How Did Colonel Davy Crockett Die?
Everyone knows that Davy Crockett died at the Battle of the Alamo, but the question that scholars have been debating for years is how.
For over one hundred and seventy years, scholars have been debating exactly Davy Crockett died at the Battle of the Alamo. Popular legend says he died swinging his riffle, Ole’ Betsy, like a club. Some scholars have suggested that he was one of the first to be killed. Others, that he was one of a handful of survivors who were ultimately shot after being captured. Still others say that he was one of the first to fall. Which of these versions are correct?
The body of evidence seems to support the notion that Crockett was one of a handful of defenders that the Mexican army captured. Santa Anna had ordered that no prisoners be taken, however, so he ordered that they be shot and bayonetted. While several eye witnesses reported that this was how Crockett had died, this theory was not confirmed until the diary of Lt. Jose Enrique de la Pena was first published in 1975. As a Mexican officer, we can expect that he had a better knowledge of Crockett’s fate than most, so it seems likely that his version is accurate.
Interestingly, one of the very first books written about the Battle of the Alamo says that this is how Crockett died. The same year that the Alamo fell, Richard Penn Smith wrote a book called “Col. Crockett’s Exploits and Adventures in Texas….Written by Himself.” While much of the book is fictitious and/or plagiarized, it does give an accurate narration of how Crockett was captured and eventually executed.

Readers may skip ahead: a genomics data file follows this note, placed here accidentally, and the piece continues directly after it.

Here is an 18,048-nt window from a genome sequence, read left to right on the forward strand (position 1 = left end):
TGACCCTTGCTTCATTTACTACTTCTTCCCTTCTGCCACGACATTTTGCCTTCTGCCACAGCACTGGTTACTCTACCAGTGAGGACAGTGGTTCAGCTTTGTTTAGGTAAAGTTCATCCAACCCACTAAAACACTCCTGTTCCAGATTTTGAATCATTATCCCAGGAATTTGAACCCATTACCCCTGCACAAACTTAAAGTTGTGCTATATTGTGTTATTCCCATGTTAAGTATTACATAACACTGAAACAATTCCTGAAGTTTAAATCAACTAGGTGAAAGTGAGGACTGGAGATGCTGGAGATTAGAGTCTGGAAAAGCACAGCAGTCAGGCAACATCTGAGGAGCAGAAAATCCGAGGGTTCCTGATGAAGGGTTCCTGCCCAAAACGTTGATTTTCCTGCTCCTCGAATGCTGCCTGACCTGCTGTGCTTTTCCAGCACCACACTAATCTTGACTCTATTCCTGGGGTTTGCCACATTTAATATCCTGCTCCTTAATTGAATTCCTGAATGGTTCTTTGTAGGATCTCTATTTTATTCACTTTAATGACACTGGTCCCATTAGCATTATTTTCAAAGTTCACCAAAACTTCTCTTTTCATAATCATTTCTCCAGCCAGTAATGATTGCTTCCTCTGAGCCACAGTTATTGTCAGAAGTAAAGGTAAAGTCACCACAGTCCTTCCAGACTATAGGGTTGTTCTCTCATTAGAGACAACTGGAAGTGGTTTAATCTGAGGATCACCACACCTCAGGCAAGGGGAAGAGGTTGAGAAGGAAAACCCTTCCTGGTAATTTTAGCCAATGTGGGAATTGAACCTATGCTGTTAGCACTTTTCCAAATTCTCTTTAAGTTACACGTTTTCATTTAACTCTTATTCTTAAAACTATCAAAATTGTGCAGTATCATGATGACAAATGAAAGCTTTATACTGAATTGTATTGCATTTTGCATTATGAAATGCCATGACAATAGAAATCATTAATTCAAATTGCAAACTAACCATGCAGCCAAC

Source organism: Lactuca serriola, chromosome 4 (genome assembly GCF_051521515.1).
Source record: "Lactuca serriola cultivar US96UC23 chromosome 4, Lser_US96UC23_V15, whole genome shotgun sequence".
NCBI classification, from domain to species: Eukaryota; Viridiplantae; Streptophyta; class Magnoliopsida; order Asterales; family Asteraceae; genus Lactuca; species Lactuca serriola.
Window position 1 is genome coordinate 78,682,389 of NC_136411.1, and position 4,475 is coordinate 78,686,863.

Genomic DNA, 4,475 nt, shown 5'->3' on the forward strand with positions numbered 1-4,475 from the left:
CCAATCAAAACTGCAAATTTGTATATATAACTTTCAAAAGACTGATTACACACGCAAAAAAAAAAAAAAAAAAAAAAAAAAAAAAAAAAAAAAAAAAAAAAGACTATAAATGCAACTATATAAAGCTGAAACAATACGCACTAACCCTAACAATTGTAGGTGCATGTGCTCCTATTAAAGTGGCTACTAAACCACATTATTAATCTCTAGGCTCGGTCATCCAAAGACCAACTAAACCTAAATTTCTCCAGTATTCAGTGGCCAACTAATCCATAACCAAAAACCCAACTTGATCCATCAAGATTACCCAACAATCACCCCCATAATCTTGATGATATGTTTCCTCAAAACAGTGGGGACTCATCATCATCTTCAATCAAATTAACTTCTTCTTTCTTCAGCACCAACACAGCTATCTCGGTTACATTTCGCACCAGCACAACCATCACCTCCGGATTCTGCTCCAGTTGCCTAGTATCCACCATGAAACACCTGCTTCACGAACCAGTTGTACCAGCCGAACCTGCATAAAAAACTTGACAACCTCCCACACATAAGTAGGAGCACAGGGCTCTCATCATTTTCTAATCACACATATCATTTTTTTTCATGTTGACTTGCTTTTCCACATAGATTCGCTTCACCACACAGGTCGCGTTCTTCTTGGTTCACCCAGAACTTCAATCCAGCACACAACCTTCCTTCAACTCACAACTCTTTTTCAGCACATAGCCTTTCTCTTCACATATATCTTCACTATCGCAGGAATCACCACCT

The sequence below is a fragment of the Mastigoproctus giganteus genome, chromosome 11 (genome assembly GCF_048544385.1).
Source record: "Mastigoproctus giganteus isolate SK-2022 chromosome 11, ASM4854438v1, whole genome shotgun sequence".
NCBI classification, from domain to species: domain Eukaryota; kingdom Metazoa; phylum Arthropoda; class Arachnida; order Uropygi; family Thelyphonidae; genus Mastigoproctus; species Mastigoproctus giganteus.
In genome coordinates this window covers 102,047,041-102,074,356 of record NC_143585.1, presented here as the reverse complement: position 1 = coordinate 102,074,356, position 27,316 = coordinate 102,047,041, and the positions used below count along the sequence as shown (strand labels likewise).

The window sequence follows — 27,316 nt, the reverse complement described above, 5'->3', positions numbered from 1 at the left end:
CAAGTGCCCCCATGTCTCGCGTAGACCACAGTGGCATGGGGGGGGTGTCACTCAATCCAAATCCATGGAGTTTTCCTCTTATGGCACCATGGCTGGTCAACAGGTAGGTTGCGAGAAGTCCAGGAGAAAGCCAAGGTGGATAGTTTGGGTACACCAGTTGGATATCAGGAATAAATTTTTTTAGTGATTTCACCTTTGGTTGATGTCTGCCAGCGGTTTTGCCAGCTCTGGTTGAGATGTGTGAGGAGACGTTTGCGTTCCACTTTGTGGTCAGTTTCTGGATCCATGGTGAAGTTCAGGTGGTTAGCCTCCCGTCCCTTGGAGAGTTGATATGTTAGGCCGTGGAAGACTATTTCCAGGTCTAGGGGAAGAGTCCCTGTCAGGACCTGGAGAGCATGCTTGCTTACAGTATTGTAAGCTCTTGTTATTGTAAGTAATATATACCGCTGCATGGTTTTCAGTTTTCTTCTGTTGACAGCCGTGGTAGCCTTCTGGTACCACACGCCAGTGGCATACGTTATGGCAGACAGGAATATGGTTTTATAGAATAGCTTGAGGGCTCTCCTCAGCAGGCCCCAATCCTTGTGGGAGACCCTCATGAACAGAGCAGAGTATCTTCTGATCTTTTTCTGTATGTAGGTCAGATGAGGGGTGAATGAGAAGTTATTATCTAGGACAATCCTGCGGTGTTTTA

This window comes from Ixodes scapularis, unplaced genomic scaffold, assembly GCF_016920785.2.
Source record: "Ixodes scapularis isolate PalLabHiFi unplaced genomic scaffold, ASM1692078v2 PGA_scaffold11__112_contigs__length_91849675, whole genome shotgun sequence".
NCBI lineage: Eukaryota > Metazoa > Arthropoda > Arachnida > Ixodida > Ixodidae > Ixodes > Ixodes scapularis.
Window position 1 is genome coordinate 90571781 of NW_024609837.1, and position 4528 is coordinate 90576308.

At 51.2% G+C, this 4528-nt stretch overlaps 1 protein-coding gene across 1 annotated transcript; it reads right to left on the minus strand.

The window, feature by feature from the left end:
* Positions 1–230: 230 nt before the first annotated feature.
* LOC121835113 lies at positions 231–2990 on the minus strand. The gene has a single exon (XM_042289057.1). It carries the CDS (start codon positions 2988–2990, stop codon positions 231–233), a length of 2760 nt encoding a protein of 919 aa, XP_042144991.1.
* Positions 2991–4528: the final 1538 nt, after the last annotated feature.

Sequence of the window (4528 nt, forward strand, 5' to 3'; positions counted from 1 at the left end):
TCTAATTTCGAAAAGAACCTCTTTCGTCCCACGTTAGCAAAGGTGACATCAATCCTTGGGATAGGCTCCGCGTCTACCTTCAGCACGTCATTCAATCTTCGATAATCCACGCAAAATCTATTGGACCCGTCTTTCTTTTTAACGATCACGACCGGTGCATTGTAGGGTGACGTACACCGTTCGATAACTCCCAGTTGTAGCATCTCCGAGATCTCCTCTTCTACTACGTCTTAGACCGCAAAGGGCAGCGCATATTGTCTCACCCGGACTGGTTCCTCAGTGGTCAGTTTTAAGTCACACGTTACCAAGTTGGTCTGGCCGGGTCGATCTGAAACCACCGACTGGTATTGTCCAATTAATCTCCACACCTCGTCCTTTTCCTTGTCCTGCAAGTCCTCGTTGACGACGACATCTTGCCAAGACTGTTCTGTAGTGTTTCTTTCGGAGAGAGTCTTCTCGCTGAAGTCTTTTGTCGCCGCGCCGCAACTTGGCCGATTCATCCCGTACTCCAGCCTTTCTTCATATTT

The idea that Davy had “gone down swinging “ole Betsy” arose out of dissatisfaction with the idea that Crockett would allow himself to be captured. Crockett had been such a legendary figure in life, that many expected to remain legendary in death. Despite being inaccurate and based on no evidence of any kind, this is what has passed for history for many years. Since 1975, however, the true account of what happened has caught with the myth. The last movie about the Alamo ended with the execution of Crockett. Even it embellishes slightly, however, by making it seem that he was the only survivor. Indeed, there were probably four or five others.
While most scholars are pretty well convinced that Crockett was executed after being captured, we cannot be sure if that is really what happened. Colonel Travis” slave, Joe, said that he saw Crockett dead surrounded by the bodies of Mexican soldiers. Susanna Dickinson, the wife of one of the defenders, said that Crockett died outside the fort, early in the battle. The majority of the evidence, however, seems to support Pena’s claim. Some in Crockett’s day might have considered being executed somehow less admirable than dying in battle, but Pena indicates that they died with honor and did their duty to the last.